Heart Attack Signs you Can’t Ignore

Cardiovascular disease kills an average of 2,200 Americans every day. That’s 1 death every 40 seconds. About 92.1 million Americans are living with some form of cardiovascular disease. Unfortunately, others are still dealing with the aftereffects as a result of a heart attack or stroke. Ultimately, cardiovascular disease is the #1 killer of Men and Women in America. Due to the deadly nature of this disease, it’s important to be aware of the early warning signs of a heart attack. For many men and women, these signs are subtle and easily dismissed. As a result, they suffer a heart attack. These 15 signs are not to be ignored.

Chest Pains

Everyone experiences chest pains occasionally, however frequent and increasingly painful chest pains are problematic. It’s not always a sharp and shooting pain. This pain can manifest in the form similar to a heavy compression on the chest. It might feel like someone is sitting on your chest. Similarly, some people have noted a burning pain similar to heartburn. Cardiac events are becoming increasingly common among younger individuals. Cigarette smoking, heavy drinking, poor sleep, poor diet, and poor exercise patterns can all contribute to early development of cardiovascular disease.

Anxiety and Sensitivity

Everyone experiences anxiety and sensitivity at various points in their life. Work, social life, family, and friends all require a delicate balancing act. In the months leading up to a heart attack, some people will experience an increase in irritability. As a result of the heart being unable to pump enough blood to the brain, some studies suggest feelings of anxiousness rise, too. Agitation and irritability also play a role in the development of hypertension. Stress can put adults of any age at risk for having a major heart attack.

Gastrointestinal Distress

Nausea and upset stomach are common symptoms, though they should not be frequent. According to men and women who have suffered a heart attack, frequent bouts of stomach pain occurred leading up to the attack. Still, stomach issues are the most commonly overlooked symptoms surrounding risk of an upcoming heart attack. Regrettably, this oversight has serious implications and can even result in death. Frequent stomach pains and digestive issues should always be addressed with your doctor. Women are most likely to experience this symptom prior to a heart attack.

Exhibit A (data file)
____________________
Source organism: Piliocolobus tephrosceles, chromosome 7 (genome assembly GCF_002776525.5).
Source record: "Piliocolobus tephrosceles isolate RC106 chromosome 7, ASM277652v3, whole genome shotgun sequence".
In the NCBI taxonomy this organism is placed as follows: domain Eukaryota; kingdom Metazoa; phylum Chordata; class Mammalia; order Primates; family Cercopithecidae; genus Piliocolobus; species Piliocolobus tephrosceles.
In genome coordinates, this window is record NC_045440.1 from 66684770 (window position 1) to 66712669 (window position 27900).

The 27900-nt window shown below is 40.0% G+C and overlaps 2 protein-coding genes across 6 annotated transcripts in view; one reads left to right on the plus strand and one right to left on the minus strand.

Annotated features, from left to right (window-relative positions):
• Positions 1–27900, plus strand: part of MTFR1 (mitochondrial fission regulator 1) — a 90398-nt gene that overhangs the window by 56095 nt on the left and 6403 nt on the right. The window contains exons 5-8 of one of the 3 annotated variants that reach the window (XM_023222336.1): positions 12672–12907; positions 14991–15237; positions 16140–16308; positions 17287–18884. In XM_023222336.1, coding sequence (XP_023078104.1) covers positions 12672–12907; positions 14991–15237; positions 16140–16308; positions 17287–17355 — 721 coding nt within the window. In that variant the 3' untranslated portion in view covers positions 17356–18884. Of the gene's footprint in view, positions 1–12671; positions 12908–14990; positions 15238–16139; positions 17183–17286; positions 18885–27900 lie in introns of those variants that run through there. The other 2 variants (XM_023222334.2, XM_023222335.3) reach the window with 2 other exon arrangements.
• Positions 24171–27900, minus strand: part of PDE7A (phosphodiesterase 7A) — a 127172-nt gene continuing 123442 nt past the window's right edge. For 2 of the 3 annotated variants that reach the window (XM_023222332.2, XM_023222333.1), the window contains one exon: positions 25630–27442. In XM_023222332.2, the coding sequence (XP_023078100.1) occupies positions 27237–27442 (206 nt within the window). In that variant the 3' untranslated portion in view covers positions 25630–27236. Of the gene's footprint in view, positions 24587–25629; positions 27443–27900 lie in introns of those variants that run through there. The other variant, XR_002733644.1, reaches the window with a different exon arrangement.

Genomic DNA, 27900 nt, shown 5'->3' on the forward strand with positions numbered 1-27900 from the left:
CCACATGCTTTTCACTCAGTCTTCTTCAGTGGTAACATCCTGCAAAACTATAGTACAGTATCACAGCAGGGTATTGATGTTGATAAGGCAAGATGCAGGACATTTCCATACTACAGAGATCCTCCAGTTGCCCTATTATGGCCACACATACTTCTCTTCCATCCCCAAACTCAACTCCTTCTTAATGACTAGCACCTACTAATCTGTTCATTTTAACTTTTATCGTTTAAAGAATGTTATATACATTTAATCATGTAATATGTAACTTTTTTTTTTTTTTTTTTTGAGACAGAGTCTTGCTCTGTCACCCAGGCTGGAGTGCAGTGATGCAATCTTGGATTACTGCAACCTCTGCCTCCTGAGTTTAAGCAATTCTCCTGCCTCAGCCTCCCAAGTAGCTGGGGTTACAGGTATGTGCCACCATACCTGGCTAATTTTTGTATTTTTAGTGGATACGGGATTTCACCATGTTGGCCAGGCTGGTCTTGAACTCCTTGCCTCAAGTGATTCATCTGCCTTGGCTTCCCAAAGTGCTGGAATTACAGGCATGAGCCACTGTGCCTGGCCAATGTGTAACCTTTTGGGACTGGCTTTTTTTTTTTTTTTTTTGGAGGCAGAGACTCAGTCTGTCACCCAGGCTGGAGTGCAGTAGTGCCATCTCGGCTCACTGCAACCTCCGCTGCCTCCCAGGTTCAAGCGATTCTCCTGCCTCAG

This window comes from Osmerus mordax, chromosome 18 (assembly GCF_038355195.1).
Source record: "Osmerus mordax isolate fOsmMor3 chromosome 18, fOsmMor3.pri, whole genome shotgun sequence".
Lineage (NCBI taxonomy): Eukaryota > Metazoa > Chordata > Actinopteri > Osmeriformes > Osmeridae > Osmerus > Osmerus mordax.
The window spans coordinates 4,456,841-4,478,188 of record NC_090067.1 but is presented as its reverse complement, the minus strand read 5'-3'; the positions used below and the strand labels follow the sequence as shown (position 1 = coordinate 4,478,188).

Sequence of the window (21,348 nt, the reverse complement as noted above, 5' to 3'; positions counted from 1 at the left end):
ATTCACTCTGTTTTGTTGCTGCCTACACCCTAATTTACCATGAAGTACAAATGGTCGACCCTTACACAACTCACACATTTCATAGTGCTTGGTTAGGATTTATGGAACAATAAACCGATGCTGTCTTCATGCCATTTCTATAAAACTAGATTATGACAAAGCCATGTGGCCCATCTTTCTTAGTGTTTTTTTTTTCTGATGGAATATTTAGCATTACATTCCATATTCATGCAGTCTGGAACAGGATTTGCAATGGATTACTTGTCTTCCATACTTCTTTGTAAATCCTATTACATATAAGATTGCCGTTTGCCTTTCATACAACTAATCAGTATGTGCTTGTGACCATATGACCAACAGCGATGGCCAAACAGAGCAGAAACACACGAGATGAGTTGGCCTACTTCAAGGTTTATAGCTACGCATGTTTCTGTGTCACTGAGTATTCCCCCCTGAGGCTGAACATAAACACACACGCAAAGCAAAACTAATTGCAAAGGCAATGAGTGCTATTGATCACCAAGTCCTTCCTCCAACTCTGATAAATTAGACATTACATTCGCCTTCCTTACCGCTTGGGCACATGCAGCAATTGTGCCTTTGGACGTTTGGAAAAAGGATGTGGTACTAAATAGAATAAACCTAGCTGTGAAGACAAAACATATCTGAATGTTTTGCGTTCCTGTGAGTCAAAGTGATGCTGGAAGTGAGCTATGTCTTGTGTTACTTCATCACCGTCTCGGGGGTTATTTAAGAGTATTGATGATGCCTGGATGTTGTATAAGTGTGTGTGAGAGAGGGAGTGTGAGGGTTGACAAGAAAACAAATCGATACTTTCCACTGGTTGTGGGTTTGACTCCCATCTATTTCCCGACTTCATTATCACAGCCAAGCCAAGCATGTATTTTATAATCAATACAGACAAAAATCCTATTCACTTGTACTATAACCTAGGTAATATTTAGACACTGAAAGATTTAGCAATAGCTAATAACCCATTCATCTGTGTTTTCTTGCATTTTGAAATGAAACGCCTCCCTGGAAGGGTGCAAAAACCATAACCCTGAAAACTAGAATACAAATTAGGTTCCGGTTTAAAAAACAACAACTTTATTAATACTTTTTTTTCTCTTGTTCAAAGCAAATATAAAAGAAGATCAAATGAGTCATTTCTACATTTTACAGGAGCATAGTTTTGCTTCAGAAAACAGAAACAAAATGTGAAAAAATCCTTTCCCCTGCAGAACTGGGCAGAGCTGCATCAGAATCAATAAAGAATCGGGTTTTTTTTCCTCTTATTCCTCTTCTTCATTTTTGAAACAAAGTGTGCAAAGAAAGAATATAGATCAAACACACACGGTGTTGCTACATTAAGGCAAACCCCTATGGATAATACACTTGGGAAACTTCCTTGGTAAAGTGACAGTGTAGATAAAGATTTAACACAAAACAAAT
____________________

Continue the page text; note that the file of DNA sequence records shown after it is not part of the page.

Excessive Sweating

Excessive sweating can indicate a heart attack is looming. Be that as it may, everyone does experience inconvenient sweating. However, sweating while it’s not hot or just while relaxing is serious. After ruling out the possibility of a regular fever, keep an eye on your health. Those who experience sweating right before an attack will also have skin that appears light or grey. Secondly, these individuals may also struggle to form certain words or make a coherent sentence. Excessive sweating is not normal and should be addressed immediately by a medical professional.

Pain in the Armpit

Severe to mild pain in the armpit area could indicate you are about to have a heart attack. This type of pain can come in waves and last days or weeks at a time. Occasionally, the pain will disappear all together for several weeks only to return with intensity. Your nerves are sending out pain signals from your heart to your spinal cord. At the same time, be sure to monitor when the pain occurs. If strenuous activity and exercise are immediately followed by pain, be very careful and speak with your doctor.

Lingering Cough

Of course everyone experiences coughing related illness now and again. Viruses, colds, and allergies can all negatively impact your lung health. However, a lingering or unproductive cough is a sign that you are not getting enough oxygen. A cough that lasts for more than a few weeks could mean there are more serious, underlying issues at hand. If you feel week or tired after a coughing fit, and allergies or seasonal related illness is not the cause, there is definitely cause for concern. Shortness of breath is a sign of an oncoming heart attack and frequently combined with coughing.

Dizziness or Fainting

Just before a heart attack happens, the blood flow to your brain begins to slow and can ultimately stop all together. Consequently, you may begin to feel dizzy or lightheaded. As a result, fainting can occur. Individuals who experience dizziness that is accompanied with chest pains, shortness of breath, or coughing need to seek medical attention immediately. Occasional, but frequent, dizziness should be approached with caution. Operating a vehicle or machinery while dizzy could result in serious injury. Make sure that any medications you’re taking do not have dizziness listed as a side effect.